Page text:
[erlang-questions] Question about reverse list of recursion functions
Andrey Koleshko
ka8725@REDACTED
Thu Dec 31 01:37:04 CET 2015
I completely understand that it’s artificial task and is not intended to be used in production. And, of course, I understand that I need to use the functions from the lists module. I just faced with the reverse issue a few times in other cases and that’s why this question has arisen. The quick sort function was just an example to demonstrate what I mean. Thanks for the “continuations” idea - it’s very helpful. Thank you, guys, for your responses. They are very impressing.
________________
Best Regards,
Andrey Koleshko
ka8725@REDACTED
> On Dec 31, 2015, at 3:09 AM, <ok@REDACTED> <ok@REDACTED> wrote:
>
>> Hi, guys! I recently started to learn Erlang (migrating from Ruby) by
>> reading â€œErlang Programmingâ€ Cesarini book. After the 3rd chapter
>> there is a task to implement quick sort and I implemented it like this:
>> https://gist.github.com/ka8725/f3fcc264e12bcefa6035
>
> This was an exercise, so whatever you learn from is right.
>
> In practice, you should be using the list reversal and sorting
> functions from the lists: module.
>
> Instead of returning a compound data structure, it's often
> useful to think "continuations":
> f(...) -> ...; f(...) -> {A,B,C}.
> g(...) -> {A,B,C} = f(...), h(A, B. C).
> =>
> g(...) -> f(.....).
> f(.....) -> ...; f(.....) -> h(A, B, C, ...).
>
> In the case of things like sorting, you can think of even and
> odd layers, working in opposite directions. I'll leave you
> to work out the details.
>
> Once you've eliminated reversing, the next thing would be
> to reduce concatenation. (The wow-neat version of qsort
> in Prolog uses list differences for this purpose; Erlang
> would pass an accumulator, so
> qsort(List, Acc) === qsort(List) ++ Acc)
>
> However, you've missed the REALLY major point about the
> code, the reason you should never use it.
>
> (A) It's quicksort, which has O(N**2) worst case.
> Yes, I know the books say this will almost never happen,
> but in practice it happens surprisingly often.
>
> As Bentley and McIlroy pointed out in their "Engineering
> a Quicksort" paper, repeated values can kill a simple-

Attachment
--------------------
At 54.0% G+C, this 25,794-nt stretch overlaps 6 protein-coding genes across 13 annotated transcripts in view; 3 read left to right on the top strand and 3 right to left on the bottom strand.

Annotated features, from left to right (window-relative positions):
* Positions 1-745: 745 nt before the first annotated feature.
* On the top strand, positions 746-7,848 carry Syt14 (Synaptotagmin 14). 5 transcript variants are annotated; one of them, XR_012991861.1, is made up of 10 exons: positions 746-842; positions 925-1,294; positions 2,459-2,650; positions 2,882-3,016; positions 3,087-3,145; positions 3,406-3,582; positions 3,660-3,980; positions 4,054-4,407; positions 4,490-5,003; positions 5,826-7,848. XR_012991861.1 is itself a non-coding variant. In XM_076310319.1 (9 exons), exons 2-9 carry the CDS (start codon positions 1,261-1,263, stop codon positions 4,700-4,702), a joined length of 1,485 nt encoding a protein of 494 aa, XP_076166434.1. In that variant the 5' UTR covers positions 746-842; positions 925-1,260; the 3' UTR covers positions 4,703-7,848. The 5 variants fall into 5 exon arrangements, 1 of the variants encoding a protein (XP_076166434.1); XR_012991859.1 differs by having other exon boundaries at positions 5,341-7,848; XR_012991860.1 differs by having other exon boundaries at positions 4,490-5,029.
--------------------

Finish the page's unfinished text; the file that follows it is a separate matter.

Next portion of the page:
> minded quicksort. You need a "fat pivot", that is, you
> need to split the list THREE ways:
>
> part([X|Xs], P, L, E, G, A) ->
> if X < P -> part(Xs, P, [X|L], E, G, A)
> ; P < X -> part(Xs, P, L, E, [X|G], A)
> ; true -> part(Xs, P, L, [X|E], G, A)
> end;
> part([], _, L, E, G, A) ->
> sort(L, E ++ sort(G, A)).
>
> sort(List = [_,Pivot|_], Acc) ->
> part(List, Pivot, [], [], [], Acc);
> sort(List, Acc) ->
> List ++ Acc.
>
> sort(List) ->
> sort(List, []).
>
>
> Oh, by the way, you will notice that this does no
> reversal. Why would it? Yes, the intermediate
> lists L and G are delivered in reverse order, but
> we're going to *sort* them, so we don't *care* what
> order they are in. We would care if we were trying
> to make a stable sorting routine, but quicksort is
> not a stable sorting routine anyway. Reversing a
> list whose order you don't care about is pointless.
>
> (B) Even with a "fat pivot" quicksort can still go
> quadratic. Taking the first element of the list
> as the pivot means it WILL go quadratic if the
> input is already sorted or nearly sorted, which turns
> out to be quite common in practice. This is why
> array-based quicksorts use median-of-three pivot
> selection and the Bentley & McIlroy version uses
> the median of three medians of three for large enough
> inputs.
>
> Many people are impressed by the name "quick"sort and
> don't look into the background. When Hoare invented quick
> sort, he (a) already worked out most of the improvements
> people talk about and (b) KNEW that on a good day with the
> wind behind it quicksort would do more comparisons than
> merge sort. BUT he needed to sort a bunch of numbers on
> a machine with an amount of memory that would disgrace a
> modern singing greeting card and just didn't have enough
> memory for workspace. If comparisons are costly, it's
> easy for a well-written merge sort to beat quicksort.
>
> For what it's worth, I have tested the code above but not
> benchmarked it.
>
>
>
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